The cockpit of a can can be a noisy place to listen to music. Of the three sources of noise–engine, wind and road–the last is the worst. Tires rolling on pavement can be awfully loud. This is where GizMag picks up the story:
As automakers attempt to make vehicles more energy-efficient, they’re increasingly turning to lighter building materials. While doing so may indeed result in lightweight cars, these materials generally lack the sound-dampening qualities of their heavier counterparts. That’s why Harman and Lotus Engineering have developed the HALOsonic system, which cancels out road noise by making noise of its own.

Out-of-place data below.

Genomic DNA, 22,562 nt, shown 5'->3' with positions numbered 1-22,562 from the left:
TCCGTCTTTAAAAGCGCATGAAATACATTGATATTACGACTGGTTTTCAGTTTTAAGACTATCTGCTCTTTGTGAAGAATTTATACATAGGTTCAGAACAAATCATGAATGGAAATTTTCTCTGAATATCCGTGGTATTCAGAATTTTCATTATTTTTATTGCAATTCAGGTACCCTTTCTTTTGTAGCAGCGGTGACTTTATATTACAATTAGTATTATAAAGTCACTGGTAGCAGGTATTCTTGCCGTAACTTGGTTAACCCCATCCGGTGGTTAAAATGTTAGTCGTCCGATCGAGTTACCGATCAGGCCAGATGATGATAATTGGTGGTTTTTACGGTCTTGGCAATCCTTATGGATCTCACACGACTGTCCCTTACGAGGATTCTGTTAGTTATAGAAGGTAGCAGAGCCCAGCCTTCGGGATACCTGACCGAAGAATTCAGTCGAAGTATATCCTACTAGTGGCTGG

Automakers such as GM and Toyota have already created active noise cancellation (ANC) systems that use sound to minimize engine noise. They do so by analyzing the engine noise within the cabin, and then generating a sound wave that has the same amplitude but an inverted phase. As a result, the sound waves from the engine and the ANC cancel each other out, so neither are heard by the passengers. It’s the same principle used by noise-canceling headphones.
But this is trickier than it sounds. Keep reading.